Imprecise Metaphors and Their Benefit for Your Thinking

David Perell wrote a fantastic blog post on the importance (or lack thereof) in the accuracy of maps. Side note — if you don’t follow David Perell, you should.
In a similar vein, I want to talk about the importance (or lack thereof) in the precision of one’s metaphors.
This is not an argument against being precise. It is not permission for ceasing to care about choosing the right metaphor.
This IS an argument that explores the nuance of metaphors as a vehicle for thinking — because they’re something I’ve become more and more dependent on, and dependency as complacency is a dangerous thing.
As I explored in an earlier post, I use whiteboards as a framework for thinking. They give me a structure that allows me to explore random ideas with a sense of familiarity — because there’s a framework that I know, and love, and can win.
Metaphors work in a similar way. I’ve become very fond of mathematical metaphors, because I love their streamlined efficiency. I love using mathematical metaphor to describe non-mathematical principles (like how the coaching process works, or how hiring managers think about candidates. I use mathematical metaphors in my work a lot).
The ideas are sometimes far-fetched, sometimes abstract, and sometimes things I’ve never endeavored to grapple with before — or even looked in the eye. The metaphoric framework gives me a space to explore them without having to define context.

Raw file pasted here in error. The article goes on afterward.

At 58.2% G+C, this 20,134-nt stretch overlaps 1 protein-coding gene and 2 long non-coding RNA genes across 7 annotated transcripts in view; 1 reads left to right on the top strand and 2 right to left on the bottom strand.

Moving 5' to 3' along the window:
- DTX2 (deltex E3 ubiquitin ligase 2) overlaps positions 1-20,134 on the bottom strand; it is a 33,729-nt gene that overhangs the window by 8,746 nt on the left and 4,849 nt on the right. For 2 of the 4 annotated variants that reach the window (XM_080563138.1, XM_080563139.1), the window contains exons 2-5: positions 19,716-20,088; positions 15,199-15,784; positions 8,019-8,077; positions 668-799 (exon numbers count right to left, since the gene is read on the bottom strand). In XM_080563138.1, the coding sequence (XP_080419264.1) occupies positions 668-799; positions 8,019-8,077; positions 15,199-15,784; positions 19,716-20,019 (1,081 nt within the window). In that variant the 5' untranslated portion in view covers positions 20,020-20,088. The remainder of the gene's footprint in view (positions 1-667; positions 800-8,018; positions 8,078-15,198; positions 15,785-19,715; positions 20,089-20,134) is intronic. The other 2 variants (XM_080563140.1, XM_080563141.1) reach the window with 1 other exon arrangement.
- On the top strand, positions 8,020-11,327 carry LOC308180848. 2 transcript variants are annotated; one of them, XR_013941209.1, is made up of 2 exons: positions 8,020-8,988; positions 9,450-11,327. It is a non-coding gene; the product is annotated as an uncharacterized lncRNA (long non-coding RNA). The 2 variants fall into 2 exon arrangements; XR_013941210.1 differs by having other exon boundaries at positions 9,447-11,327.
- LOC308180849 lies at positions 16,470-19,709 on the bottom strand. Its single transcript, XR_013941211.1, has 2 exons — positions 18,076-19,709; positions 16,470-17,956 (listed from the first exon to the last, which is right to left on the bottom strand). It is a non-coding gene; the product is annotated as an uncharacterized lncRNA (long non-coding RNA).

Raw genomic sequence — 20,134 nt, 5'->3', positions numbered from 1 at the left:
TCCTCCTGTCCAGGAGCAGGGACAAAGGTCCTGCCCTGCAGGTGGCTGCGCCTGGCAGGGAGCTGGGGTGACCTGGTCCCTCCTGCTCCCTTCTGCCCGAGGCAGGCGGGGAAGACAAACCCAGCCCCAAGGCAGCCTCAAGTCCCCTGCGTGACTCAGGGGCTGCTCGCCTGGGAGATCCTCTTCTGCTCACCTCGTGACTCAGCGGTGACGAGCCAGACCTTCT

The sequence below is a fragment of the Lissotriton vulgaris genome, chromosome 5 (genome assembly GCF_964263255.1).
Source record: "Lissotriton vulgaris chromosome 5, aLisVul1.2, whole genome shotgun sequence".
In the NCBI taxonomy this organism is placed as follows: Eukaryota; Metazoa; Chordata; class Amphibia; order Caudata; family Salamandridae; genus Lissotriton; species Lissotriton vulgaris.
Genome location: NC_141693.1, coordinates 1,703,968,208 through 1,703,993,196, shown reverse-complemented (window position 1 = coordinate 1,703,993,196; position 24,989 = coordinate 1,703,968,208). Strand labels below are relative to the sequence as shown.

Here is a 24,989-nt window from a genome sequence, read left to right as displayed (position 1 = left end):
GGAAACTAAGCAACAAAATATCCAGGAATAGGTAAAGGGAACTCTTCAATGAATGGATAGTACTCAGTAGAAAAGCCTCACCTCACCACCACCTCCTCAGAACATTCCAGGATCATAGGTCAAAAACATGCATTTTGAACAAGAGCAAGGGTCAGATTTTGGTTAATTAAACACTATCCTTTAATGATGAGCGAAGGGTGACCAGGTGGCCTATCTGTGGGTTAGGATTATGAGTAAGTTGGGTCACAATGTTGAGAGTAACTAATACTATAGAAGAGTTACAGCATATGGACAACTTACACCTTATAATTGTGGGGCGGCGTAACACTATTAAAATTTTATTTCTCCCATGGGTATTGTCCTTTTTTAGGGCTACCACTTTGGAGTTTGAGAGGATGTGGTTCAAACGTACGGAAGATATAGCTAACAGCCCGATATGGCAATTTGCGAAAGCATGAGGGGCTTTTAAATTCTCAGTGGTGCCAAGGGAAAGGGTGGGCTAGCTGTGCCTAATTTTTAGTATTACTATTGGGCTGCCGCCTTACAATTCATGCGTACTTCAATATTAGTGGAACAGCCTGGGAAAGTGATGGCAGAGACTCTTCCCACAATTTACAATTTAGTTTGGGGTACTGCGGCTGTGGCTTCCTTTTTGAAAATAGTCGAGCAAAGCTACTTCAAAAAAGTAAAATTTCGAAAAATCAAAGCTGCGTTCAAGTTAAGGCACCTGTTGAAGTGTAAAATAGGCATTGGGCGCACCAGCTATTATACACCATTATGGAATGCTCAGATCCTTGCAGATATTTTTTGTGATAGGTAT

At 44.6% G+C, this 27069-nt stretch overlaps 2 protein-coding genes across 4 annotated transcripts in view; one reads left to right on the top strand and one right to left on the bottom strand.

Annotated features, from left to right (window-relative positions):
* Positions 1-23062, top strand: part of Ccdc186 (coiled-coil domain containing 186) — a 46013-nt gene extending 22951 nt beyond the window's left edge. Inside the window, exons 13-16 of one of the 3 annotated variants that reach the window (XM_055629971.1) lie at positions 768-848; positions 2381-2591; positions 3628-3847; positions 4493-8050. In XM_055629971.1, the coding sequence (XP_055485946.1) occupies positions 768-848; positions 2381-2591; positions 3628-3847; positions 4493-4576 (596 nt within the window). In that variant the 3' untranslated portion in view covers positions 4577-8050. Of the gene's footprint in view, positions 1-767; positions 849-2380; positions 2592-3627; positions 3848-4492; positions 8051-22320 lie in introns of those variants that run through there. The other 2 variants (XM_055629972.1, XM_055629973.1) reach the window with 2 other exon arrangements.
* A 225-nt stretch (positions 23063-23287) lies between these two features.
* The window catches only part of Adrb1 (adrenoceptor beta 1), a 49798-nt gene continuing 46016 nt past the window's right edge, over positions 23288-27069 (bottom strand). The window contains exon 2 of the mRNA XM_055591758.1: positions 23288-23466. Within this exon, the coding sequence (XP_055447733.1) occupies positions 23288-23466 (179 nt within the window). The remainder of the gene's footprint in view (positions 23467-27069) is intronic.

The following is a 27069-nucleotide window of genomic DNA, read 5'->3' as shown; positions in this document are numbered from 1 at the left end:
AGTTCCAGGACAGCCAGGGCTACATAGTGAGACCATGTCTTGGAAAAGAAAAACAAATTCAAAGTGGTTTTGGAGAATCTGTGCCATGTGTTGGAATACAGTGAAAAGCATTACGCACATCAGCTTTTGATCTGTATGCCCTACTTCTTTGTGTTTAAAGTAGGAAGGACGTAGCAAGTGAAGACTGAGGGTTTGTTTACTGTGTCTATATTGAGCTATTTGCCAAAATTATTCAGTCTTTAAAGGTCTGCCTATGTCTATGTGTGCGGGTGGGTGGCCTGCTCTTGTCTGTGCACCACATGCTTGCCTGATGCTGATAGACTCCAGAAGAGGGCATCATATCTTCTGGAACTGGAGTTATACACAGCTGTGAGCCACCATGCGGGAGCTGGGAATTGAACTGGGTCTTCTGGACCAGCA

I wonder sometimes if the metaphors are too limiting. Does an (a-b)=c equation give me enough flexibility to cover everything that matters? Am I missing important information by being artificially exclusive?
I wonder the same thing about whiteboards. Does the structure artificially constrain me and cause me to miss pivotal information that just doesn’t fit?
Here’s the thing: we can never be open to every possibility and still be conclusive. It isn’t possible. We must have absolute information in order to be definite.
Creativity likes working with definite quantities — but it isn’t static. What’s definite now can become a variable quantity in future.
The purpose of the metaphor isn’t to be absolute — the way the purpose of a map isn’t always to be exact. The purpose is to give a framework within which the information that’s most pivotal to our advancement and survival can be explored, articulated, and conveyed.

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